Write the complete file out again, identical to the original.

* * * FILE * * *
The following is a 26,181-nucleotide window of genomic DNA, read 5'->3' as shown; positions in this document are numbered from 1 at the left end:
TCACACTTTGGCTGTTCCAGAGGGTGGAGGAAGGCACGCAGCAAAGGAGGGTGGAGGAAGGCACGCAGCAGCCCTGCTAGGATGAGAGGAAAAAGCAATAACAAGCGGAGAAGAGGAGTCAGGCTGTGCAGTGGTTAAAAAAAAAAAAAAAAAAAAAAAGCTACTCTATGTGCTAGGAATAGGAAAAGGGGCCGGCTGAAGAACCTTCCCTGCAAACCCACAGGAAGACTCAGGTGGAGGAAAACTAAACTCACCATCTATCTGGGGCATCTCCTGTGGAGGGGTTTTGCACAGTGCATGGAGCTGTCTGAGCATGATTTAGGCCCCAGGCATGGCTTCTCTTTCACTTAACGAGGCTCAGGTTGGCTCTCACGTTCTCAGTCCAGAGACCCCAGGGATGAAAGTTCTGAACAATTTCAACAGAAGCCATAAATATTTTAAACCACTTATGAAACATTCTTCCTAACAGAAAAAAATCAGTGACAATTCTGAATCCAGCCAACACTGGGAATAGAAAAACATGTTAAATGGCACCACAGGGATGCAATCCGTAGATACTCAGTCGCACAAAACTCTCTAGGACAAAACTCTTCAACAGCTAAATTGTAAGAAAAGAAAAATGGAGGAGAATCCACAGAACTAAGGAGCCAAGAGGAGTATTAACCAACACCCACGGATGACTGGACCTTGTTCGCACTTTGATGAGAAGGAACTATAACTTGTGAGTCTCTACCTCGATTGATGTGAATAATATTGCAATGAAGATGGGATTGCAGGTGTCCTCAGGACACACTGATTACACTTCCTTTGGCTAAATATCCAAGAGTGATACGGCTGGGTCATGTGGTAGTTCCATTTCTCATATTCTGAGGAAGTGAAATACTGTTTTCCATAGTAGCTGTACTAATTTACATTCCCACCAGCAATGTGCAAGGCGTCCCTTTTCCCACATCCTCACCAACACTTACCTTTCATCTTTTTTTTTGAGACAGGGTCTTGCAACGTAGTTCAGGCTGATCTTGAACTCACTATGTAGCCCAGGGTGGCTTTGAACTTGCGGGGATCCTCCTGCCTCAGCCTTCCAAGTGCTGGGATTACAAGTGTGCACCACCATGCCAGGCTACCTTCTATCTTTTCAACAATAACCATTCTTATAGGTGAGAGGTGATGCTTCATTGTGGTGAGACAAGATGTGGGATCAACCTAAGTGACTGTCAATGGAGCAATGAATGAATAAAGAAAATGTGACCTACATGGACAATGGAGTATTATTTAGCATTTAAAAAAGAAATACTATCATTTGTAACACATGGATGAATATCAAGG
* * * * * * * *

The following is a 26,181-nucleotide window of genomic DNA, read 5'->3' as shown; positions in this document are numbered from 1 at the left end:
TCACACTTTGGCTGTTCCAGAGGGTGGAGGAAGGCACGCAGCAAAGGAGGGTGGAGGAAGGCACGCAGCAGCCCTGCTAGGATGAGAGGAAAAAGCAATAACAAGCGGAGAAGAGGAGTCAGGCTGTGCAGTGGTTAAAAAAAAAAAAAAAAAAAAAAAGCTACTCTATGTGCTAGGAATAGGAAAAGGGGCCGGCTGAAGAACCTTCCCTGCAAACCCACAGGAAGACTCAGGTGGAGGAAAACTAAACTCACCATCTATCTGGGGCATCTCCTGTGGAGGGGTTTTGCACAGTGCATGGAGCTGTCTGAGCATGATTTAGGCCCCAGGCATGGCTTCTCTTTCACTTAACGAGGCTCAGGTTGGCTCTCACGTTCTCAGTCCAGAGACCCCAGGGATGAAAGTTCTGAACAATTTCAACAGAAGCCATAAATATTTTAAACCACTTATGAAACATTCTTCCTAACAGAAAAAAATCAGTGACAATTCTGAATCCAGCCAACACTGGGAATAGAAAAACATGTTAAATGGCACCACAGGGATGCAATCCGTAGATACTCAGTCGCACAAAACTCTCTAGGACAAAACTCTTCAACAGCTAAATTGTAAGAAAAGAAAAATGGAGGAGAATCCACAGAACTAAGGAGCCAAGAGGAGTATTAACCAACACCCACGGATGACTGGACCTTGTTCGCACTTTGATGAGAAGGAACTATAACTTGTGAGTCTCTACCTCGATTGATGTGAATAATATTGCAATGAAGATGGGATTGCAGGTGTCCTCAGGACACACTGATTACACTTCCTTTGGCTAAATATCCAAGAGTGATACGGCTGGGTCATGTGGTAGTTCCATTTCTCATATTCTGAGGAAGTGAAATACTGTTTTCCATAGTAGCTGTACTAATTTACATTCCCACCAGCAATGTGCAAGGCGTCCCTTTTCCCACATCCTCACCAACACTTACCTTTCATCTTTTTTTTTGAGACAGGGTCTTGCAACGTAGTTCAGGCTGATCTTGAACTCACTATGTAGCCCAGGGTGGCTTTGAACTTGCGGGGATCCTCCTGCCTCAGCCTTCCAAGTGCTGGGATTACAAGTGTGCACCACCATGCCAGGCTACCTTCTATCTTTTCAACAATAACCATTCTTATAGGTGAGAGGTGATGCTTCATTGTGGTGAGACAAGATGTGGGATCAACCTAAGTGACTGTCAATGGAGCAATGAATGAATAAAGAAAATGTGACCTACATGGACAATGGAGTATTATTTAGCATTTAAAAAAGAAATACTATCATTTGTAACACATGGATGAATATCAAGG